• Providing academic support and counseling to ASP students and students who are at academic risk on a range of issues including law school skills, academic policies, graduation requirements, and course planning. 
  • Developing and implementing academic success programming, including but not limited to workshops for 1Ls on law school skills and individual or group meetings with ASP students and students who are at academic risk to help them improve their academic performance. 
  • Teaching and coordinating the curriculum for Loyola’s one-semester, 3-unit Law & Process course, which teaches legal analysis, examination, and practice skills in the context of the study of privacy torts and is designed to build law school and bar examination skills. Law & Process faculty collaborate to ensure a uniform core curriculum and assessment approach but retain substantial academic freedom to develop and teach their own classes. Depending on the interest of the candidate and needs of the law school, the teaching package could also include teaching Legal Research and Writing (LRW), a 4-unit year-long course that introduces 1Ls to legal research, writing, and analysis.  
  • Teaching in Loyola’s three-week Summer Institute Program, which is an academic program during the summer for approximately 40 incoming students that builds essential law school skills (i.e., legal reasoning, analytical skills, and writing skills) and develops a sense of community among students and faculty. 
  • Collecting and analyzing data and developing reports regarding the academic performance of ASP students including assessing student performance, effectiveness of academic interventions, and graduation and retention rates.  
  • Developing a comprehensive communication strategy to inform JD students about ASP workshops, resources, counseling, and requirements, including developing and maintaining content for the ASP webpage.

Minimum Qualifications  

  • JD from an ABA-accredited law school and admission to a state bar. 
  • Three to five years of practice and/or teaching experience. 
  • Ability to handle confidential information, exhibit good judgment, communicate clearly and effectively, and work collaboratively with a diverse community of students, faculty, staff, and external audiences. 
  • Strong analytical and problem-solving skills. 
  • Ability to manage multiple competing priorities and meet deadlines.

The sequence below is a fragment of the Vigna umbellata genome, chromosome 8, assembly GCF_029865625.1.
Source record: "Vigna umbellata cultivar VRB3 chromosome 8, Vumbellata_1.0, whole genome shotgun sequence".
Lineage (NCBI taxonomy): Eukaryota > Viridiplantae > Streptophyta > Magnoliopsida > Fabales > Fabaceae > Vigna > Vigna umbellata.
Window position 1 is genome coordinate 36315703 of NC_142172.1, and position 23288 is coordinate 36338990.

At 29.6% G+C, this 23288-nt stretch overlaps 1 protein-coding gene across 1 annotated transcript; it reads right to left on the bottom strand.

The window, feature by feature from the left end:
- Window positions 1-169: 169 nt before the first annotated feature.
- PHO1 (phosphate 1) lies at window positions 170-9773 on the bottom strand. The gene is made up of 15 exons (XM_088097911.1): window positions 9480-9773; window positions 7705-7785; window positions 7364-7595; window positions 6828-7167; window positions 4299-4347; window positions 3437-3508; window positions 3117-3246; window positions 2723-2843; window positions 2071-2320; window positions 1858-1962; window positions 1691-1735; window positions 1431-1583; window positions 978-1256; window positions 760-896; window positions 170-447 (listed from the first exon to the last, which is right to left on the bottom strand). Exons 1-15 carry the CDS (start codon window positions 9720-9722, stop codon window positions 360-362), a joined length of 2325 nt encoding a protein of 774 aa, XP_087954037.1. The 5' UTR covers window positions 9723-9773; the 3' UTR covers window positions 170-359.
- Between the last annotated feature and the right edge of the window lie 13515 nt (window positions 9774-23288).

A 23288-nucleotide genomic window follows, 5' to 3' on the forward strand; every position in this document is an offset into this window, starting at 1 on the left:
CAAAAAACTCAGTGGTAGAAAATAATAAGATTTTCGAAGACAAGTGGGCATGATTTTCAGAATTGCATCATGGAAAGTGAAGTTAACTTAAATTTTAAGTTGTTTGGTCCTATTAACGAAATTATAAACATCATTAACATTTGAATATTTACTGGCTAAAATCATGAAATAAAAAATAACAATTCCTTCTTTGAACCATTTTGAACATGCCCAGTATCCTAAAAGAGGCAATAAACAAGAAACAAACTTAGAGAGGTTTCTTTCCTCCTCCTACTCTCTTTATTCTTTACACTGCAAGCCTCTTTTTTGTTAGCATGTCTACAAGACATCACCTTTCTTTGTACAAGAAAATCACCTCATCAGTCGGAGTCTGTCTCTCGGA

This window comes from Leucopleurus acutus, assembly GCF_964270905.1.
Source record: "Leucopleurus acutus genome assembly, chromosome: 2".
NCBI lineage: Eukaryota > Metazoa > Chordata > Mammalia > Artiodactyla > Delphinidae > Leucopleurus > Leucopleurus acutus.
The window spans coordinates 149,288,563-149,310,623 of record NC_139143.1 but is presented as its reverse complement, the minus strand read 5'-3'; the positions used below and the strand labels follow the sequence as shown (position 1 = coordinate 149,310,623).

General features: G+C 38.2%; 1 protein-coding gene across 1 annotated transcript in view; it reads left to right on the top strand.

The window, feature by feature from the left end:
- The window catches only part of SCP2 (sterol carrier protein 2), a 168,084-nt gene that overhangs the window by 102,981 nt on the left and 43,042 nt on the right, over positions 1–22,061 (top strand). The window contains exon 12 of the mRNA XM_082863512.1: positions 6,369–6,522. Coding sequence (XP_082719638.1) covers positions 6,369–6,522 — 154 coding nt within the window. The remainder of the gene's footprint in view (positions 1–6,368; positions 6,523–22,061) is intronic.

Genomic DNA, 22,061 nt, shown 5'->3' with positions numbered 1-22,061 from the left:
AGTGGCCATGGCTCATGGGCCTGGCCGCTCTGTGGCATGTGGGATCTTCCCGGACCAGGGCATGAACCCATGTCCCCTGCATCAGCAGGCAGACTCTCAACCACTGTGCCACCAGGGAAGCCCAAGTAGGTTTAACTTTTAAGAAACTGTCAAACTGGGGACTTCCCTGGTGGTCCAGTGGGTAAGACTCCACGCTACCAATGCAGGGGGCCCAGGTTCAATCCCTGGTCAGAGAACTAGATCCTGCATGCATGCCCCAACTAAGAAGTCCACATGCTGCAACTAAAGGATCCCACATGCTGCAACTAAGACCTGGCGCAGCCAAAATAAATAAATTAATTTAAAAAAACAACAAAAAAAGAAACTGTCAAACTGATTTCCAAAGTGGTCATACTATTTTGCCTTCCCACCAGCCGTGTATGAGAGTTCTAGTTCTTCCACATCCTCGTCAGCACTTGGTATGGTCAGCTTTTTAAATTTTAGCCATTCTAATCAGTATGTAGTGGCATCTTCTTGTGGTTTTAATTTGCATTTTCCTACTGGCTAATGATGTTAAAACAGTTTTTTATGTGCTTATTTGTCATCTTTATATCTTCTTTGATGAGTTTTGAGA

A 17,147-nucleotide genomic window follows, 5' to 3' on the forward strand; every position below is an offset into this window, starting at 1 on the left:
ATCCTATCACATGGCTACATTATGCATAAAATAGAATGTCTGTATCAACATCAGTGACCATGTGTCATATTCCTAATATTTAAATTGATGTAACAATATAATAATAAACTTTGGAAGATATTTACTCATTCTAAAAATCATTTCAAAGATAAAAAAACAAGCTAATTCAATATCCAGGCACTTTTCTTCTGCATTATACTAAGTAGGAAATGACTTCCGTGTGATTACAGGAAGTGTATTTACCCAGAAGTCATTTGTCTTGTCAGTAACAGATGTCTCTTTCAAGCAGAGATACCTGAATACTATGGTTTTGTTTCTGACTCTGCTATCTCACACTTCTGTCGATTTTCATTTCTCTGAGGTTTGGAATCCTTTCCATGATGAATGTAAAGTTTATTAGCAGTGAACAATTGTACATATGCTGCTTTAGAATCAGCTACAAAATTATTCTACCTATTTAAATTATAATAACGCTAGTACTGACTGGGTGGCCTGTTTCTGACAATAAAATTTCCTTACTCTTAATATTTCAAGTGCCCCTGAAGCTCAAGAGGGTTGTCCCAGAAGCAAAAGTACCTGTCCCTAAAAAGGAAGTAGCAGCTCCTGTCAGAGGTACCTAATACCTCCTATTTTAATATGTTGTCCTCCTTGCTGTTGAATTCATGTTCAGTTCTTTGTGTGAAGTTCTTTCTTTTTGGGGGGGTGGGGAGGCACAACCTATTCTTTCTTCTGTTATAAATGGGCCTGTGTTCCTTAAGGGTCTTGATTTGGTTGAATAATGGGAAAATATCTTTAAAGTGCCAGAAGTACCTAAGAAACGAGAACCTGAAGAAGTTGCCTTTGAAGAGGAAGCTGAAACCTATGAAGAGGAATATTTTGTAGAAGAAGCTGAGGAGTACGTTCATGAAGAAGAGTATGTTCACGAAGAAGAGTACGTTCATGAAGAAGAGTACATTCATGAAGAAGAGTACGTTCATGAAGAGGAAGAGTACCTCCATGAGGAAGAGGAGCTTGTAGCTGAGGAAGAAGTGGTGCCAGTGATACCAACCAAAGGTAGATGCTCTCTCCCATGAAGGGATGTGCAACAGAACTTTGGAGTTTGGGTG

Salary and rank are commensurate with experience.  

 

Applicants should submit a cover letter indicating an interest in the position, curriculum vitae, diversity statement, the names of three references, a writing sample, and any teaching evaluations from the last two years via this link.  Applications should be submitted by October 16, 2022, but applications will be accepted and reviewed after that date until the position is filled. They hope to make hiring decisions by the end of 2022.

 

September 22, 2022 | Permalink | Comments (0)

Wednesday, September 21, 2022

UIC Law Student Chapter of Scribes

20220921_135931Scribes--The American Society of Legal Writers--is an organization with individual and institutional memberships. Some of the law schools that are institutional members also have law student chapters of Scribes.

One of the larger and more active student chapters of Scribes is the one at the University of Illinois Chicago School of Law. The new officers for 2022-2023 are:

  • Carly Strand, President
  • Allie Magee, Vice President
  • Abbey Schneff, Secretary
  • Jack Waanders, Student Outreach

President Strand follows Co-Presidents Denise Luna and Garrett Lee Walker, who, in turn, followed the previous president, Anthony Gasper.

The UIC Law Student Chapter of Scribes is planning student events for the coming academic year. Previous speakers at their meetings included Justice Mary Jane Theis, who was just named as the next Chief Justice of the Illinois Supreme Court.

(mew)

September 21, 2022 | Permalink | Comments (0)

Thursday, September 15, 2022

Western Regional Legal Writing Conference

The University of Oregon School of Law will host the Western Regional Legal Writing Conference on October 7-8, 2022.

(mew)

September 15, 2022 | Permalink | Comments (0)

Sunday, September 11, 2022

Just Published! The Scribes Manual for Law Review Editors

9781531022716Hundreds of law reviews are published in the United States, with every accredited law school hosting at least one law review or journal. These publications are not widely read but instead serve a targeted audience of academics, policymakers, lawyers, judges, and students interested in the subject matter of a particular article. Even if the number of readers of a specific article is not large, that article may prove to be the catalyst for a change in the law. Not every article will have such an impact, of course, but publication of an article in a law review allows new ideas to grow.

The potential power of law reviews to effect change is curious, however, because most of those law reviews are edited by law students rather than experienced editors. 

So if you’re a law review editor or you aspire to be one, or if you’re a faculty advisor to a law review, this is the book you’ve been waiting for.

Scribes—The American Society of Legal Writers—has just released The Scribes Manual for Law Review Editors.